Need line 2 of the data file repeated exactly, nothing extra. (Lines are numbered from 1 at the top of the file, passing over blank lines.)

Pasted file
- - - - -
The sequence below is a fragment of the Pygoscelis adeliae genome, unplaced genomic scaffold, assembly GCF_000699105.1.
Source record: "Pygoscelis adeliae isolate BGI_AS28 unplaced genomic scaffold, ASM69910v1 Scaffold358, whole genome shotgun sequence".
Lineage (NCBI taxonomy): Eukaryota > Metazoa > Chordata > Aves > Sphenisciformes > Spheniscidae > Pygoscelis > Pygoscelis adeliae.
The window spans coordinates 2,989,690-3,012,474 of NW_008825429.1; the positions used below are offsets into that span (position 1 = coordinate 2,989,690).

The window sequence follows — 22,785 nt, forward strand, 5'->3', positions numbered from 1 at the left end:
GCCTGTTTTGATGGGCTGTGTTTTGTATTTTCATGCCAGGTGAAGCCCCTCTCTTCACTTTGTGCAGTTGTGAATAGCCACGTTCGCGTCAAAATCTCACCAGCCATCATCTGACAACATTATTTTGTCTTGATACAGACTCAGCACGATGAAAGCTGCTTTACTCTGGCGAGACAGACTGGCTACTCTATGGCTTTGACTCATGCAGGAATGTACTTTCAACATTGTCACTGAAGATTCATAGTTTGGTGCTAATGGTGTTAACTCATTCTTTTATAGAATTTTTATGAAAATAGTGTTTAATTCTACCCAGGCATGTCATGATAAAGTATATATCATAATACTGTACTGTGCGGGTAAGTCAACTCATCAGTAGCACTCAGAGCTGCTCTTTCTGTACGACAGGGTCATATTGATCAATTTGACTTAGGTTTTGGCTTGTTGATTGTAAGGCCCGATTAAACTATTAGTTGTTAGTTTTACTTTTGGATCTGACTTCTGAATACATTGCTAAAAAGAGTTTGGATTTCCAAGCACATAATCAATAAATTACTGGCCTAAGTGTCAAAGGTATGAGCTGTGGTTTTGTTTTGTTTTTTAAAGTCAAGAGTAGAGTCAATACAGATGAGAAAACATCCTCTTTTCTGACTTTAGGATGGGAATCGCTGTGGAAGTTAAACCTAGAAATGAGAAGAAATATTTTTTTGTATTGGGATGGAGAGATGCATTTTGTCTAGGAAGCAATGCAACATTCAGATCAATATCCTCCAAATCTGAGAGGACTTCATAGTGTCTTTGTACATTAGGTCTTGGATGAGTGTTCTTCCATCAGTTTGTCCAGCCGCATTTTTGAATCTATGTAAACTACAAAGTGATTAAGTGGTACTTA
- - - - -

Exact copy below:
Source record: "Pygoscelis adeliae isolate BGI_AS28 unplaced genomic scaffold, ASM69910v1 Scaffold358, whole genome shotgun sequence".